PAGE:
Art Toronto 2019

Linda Sormin / Yerd Yoon (detail) / 2019 / ceramic, found shards, epoxy, gold leaf / 13 x 13 x 12 inches

Linda Sormin / Yerd Yoon / 2019 / ceramic, found shards, epoxy, gold leaf / 13 x 13 x 12 inches

Linda Sormin / Yerd Yoon / 2019 / ceramic, found shards, epoxy, gold leaf / 13 x 13 x 12 inches

Linda Sormin / Khlee khuam ngam (detail) / 2019 / ceramic, found shards, epoxy, gold leaf / 18 x 23 x 17 inches

Linda Sormin / Khlee khuam ngam / 2019 / ceramic, found shards, epoxy, gold leaf / 18 x 23 x 17 inches

Linda Sormin / Khlee khuam ngam / 2019 / ceramic, found shards, epoxy, gold leaf / 18 x 23 x 17 inches

Linda Sormin / Khlong Khlaew (detail) / 2019 / ceramic, found shards, discarded 3D print, epoxy, gold leaf / 21 x 14 x 13.5 inches

Linda Sormin / Khlong Khlaew / 2019 / ceramic, found shards, discarded 3D print, epoxy, gold leaf / 21 x 14 x 13.5 inches

Linda Sormin / Khlong Khlaew / 2019 / ceramic, found shards, discarded 3D print, epoxy, gold leaf / 21 x 14 x 13.5 inches

Linda Sormin / Pen giet gae Khun Karen Karnes / 2019 / ceramic, found shards, epoxy, gold leaf / 26 x 25 x 21 inches

Linda Sormin / Soem doon (detail) / 2019 / ceramic, found shards, epoxy, gold leaf / 24 x 32 x 17 inches

Linda Sormin / Soem doon / 2019 / ceramic, found shards, epoxy, gold leaf / 24 x 32 x 17 inches

Linda Sormin / Sup – sohn / 2019 / ceramic, found shards, epoxy, gold leaf / 12 x 14 x 12 inches

Cornelia Schulz / Apocs 3 / 2019 / oil on canvas mounted on wood / 15 x 11 inches  (38.7 cm x 28.38 cm)

Cornelia Schulz / Apocs 4 / 2019 / oil on canvas mounted on wood / 16 x 10.25 inches  (41.28 cm x 26.445 cm)

Cornelia Schulz / Apocs 2 / 2019 / oil on canvas mounted on wood / 16 x 10 inches  (41.28 cm x 25.8 cm)

Cornelia Schulz / Slip 9 / 2018 / oil on canvas on wood / 15 x 9 inches  (38.7 cm x 23.22 cm)

Cornelia Schulz / Slip 10 / 2018 / oil on canvas on wood / 15.5 x 9.5 inches  (39.99 cm x 24.51 cm)

Cornelia Schulz / Y4 / 2019 / oil on canvas mounted on wood / 16 x 10.25 inches  (41.28 cm x 26.445 cm)

Cornelia Schulz / Y6 / 2019 / oil on canvas mounted on wood / 12.5 x 10 inches  (32.25 cm x 25.8 cm)

Ramekon O’Arwisters / Cheesecake #8 (detail) / 2019 / textiles, ceramics from CSULB ceramic program / 15 x 17 x 15 inches

Ramekon O’Arwisters / Cheesecake #8 / 2019 / textiles, ceramics from CSULB ceramic program / 15 x 17 x 15 inches

Ramekon O’Arwisters / Cheesecake #8 / 2019 / textiles, ceramics from CSULB ceramic program / 15 x 17 x 15 inches

Ramekon O’Arwisters / Cheesecake #6 / 2019 / textiles, ceramics from CSULB ceramic program / 19 x 18 x 12 inches

Ramekon O’Arwisters / Cheesecake #6 / 2019 / textiles, ceramics from CSULB ceramic program / 19 x 18 x 12 inches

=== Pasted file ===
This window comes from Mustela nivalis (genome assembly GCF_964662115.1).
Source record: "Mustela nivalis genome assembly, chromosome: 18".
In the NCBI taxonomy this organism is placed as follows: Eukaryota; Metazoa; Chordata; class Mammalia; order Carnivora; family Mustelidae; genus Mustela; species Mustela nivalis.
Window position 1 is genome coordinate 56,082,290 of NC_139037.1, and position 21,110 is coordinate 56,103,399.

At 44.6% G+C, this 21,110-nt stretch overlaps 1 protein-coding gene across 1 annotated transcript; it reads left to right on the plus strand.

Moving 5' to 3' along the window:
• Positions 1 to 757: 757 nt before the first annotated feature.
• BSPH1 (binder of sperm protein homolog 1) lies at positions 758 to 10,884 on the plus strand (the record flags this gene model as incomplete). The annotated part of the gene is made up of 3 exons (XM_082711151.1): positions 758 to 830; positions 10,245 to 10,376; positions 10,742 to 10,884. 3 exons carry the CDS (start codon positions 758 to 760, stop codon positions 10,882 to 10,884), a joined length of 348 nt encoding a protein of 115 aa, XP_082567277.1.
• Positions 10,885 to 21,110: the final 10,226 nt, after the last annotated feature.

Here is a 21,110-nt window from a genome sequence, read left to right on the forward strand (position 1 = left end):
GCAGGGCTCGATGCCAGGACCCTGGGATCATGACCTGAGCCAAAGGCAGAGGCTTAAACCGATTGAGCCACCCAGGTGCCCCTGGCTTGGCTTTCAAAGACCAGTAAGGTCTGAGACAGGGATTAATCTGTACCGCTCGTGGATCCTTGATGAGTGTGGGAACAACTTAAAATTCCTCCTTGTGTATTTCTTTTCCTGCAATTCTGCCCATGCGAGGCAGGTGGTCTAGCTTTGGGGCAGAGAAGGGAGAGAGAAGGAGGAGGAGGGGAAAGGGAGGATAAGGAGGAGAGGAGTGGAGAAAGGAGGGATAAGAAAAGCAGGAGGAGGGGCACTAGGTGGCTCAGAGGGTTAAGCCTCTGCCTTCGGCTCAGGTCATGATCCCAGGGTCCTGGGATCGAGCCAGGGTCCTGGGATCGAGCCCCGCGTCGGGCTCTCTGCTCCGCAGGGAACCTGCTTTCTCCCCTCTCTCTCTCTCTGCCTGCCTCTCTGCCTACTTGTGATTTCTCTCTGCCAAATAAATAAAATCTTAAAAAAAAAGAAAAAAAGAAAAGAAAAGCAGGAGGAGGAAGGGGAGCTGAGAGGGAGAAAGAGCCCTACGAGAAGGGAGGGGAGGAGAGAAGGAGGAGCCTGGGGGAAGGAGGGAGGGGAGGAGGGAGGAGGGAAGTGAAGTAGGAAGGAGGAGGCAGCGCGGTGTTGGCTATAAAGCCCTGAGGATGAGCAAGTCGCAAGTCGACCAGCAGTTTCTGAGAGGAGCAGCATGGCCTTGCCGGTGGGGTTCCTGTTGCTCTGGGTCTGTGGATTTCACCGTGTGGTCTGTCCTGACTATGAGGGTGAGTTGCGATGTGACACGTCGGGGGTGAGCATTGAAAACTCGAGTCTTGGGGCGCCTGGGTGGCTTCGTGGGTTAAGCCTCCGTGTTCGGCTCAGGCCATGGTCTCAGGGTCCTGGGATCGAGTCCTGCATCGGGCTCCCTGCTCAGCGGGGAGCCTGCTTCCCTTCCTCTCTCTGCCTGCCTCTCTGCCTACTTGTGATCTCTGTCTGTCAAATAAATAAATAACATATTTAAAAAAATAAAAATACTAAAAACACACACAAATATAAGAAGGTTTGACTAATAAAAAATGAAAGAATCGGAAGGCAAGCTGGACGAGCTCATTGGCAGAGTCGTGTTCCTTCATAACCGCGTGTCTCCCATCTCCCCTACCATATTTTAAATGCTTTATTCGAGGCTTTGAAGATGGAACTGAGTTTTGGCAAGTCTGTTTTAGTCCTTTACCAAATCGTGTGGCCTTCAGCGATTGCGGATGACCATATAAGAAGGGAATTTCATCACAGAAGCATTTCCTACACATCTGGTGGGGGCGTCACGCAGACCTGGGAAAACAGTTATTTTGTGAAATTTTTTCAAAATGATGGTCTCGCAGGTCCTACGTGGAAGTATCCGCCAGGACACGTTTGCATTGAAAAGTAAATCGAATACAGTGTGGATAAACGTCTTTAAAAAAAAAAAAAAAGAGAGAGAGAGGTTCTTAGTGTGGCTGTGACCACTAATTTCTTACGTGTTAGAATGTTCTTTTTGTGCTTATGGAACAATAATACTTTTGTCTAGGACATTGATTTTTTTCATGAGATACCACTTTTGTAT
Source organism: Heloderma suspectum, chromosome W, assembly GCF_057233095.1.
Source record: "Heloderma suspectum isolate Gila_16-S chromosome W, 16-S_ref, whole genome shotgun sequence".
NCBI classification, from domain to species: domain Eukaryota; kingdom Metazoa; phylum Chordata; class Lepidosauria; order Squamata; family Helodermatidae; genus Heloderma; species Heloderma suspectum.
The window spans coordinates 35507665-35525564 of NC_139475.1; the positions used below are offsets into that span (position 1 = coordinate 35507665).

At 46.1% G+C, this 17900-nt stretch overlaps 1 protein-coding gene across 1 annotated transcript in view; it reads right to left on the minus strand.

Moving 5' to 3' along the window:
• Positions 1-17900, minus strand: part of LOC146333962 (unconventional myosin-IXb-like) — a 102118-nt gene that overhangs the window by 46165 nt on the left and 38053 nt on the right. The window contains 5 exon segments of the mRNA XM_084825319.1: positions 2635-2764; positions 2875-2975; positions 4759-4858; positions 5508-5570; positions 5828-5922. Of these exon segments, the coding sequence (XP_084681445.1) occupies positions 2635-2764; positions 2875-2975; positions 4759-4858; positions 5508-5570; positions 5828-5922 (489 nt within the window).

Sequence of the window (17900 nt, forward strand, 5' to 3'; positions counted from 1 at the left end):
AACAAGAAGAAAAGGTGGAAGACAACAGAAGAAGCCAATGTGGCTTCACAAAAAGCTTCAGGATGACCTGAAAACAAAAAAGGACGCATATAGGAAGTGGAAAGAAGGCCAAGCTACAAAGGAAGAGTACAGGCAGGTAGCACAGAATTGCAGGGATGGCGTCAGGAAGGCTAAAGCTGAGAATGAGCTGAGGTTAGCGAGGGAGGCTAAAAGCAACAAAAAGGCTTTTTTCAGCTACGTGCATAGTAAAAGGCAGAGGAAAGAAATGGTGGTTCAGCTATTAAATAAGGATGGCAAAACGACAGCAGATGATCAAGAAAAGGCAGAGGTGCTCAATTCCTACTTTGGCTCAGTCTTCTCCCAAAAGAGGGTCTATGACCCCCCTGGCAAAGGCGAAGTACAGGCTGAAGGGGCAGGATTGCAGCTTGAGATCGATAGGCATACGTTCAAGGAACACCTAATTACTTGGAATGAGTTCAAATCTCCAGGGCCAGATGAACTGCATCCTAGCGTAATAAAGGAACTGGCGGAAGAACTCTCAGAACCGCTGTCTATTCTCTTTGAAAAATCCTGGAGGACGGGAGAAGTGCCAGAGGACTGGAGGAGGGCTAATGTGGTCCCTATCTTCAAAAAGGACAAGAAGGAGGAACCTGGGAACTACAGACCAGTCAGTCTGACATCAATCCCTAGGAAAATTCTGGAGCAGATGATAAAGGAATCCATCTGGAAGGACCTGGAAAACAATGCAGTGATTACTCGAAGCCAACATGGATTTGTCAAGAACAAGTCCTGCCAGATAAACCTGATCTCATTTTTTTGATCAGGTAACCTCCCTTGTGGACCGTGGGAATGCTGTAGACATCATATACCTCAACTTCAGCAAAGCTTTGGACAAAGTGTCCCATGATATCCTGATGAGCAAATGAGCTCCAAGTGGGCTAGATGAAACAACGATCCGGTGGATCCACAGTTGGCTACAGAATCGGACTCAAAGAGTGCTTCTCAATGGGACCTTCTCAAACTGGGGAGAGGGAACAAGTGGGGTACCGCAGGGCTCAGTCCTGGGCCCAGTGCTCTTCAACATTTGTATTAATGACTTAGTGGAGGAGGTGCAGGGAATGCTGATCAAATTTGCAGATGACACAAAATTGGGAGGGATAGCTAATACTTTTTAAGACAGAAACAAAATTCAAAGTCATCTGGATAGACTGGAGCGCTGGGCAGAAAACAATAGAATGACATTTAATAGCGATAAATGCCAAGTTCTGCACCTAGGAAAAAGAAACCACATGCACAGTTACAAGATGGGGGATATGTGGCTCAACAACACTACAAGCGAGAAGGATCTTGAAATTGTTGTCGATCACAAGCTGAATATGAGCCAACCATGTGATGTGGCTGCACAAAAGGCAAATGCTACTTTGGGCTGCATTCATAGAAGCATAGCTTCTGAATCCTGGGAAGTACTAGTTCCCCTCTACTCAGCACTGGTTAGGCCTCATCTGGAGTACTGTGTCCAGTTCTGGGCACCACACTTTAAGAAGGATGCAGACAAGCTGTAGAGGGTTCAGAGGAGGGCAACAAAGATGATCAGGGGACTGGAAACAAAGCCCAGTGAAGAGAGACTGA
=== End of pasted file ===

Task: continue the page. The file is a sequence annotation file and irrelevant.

Ramekon O’Arwisters / Cheesecake #9 / 2019 / textiles, ceramics from CSULB ceramic program / 20 x 11 x 11 inches

Ramekon O’Arwisters / Cheesecake #9 / 2019 / textiles, ceramics from CSULB ceramic program / 20 x 11 x 11 inches

Ramekon O’Arwisters / Cheesecake #2 / 2019 / textiles, ceramics from CSULB ceramic program / 19 x 17 x 12 inches

Ramekon O’Arwisters / Cheesecake #2 / 2019 / textiles, ceramics from CSULB ceramic program / 19 x 17 x 12 inches

Ramekon O’Arwisters / Cheesecake #10 / 2019 / textiles, ceramics from CSULB ceramic program / 12 x 12 x 13 inches

Ramekon O’Arwisters / Cheesecake #10 / 2019 / textiles, ceramics from CSULB ceramic program / 12 x 12 x 13 inches

Jacqueline Surdell / For Scylla / braided cotton cord, enamel, wood frame / 46 x 38 inches  (118.68 cm x 98.04 cm)

Jacqueline Surdell / For Scylla / braided cotton cord, enamel, wood frame / 46 x 38 inches  (118.68 cm x 98.04 cm)

Jacqueline Surdell / Charybdis / braided cotton cord, enamel, stain, 84 inch barbell / 74 x 75 inches

Jacqueline Surdell / Silver Gesture / braided cotton cord, enamel, oil, steel curl-bar / 31 x 23 inches  (79.98 cm x 59.34 cm)

Press Release

 

 

PSG is pleased to announce our participation in Art Toronto 2019 featuring Canadian artist Linda Sormin, along with Cornelia Schulz, San Francisco; Jacqueline Surdell, Chicago and Ramekon O’Arwisters, San Francisco.

October 25 – 27, 2019

Metro Toronto Convention Centre, North Building
255 Front Street West, Toronto

Public Hours
Friday, October 25, 2019: 12:00 – 8:00PM
Saturday, October 26, 2019: 11:00AM – 8:00PM
Sunday, October 27, 2019: 11:00AM – 6:00PM

Opening Night 
A benefit for the Art Gallery of Ontario
Thursday, October 24, 2018: 6:30 PM – 10 PM

 

Linda Sormin’s sculptures are a journey through personal archeology. Her open-ended ceramics enfold many voices and labors, from the donated memorabilia of friends and strangers in distant places, to the hands of those assisting, to the dumpster diving, searching for the discarded. The complex membranes of pinched clay provide a porous conduit bridging and breaking bonds, entwining stories and histories among those who define themselves through their separations.

Born in Thailand, working in North America, Europe and Asia, Sormin is influenced by kinetic energy, complexity, and disparate social/cultural/visual forces. While migration and identity form the backbone of the work, it’s the disruptive dissonance within her balletic balance that breaths life. Multiple firings, various clays, smooth and rough surface, glaze, contrasting color, and cast away materials, are all integral elements in forming the non-linear narratives of discrete sculpture, and immersive installations.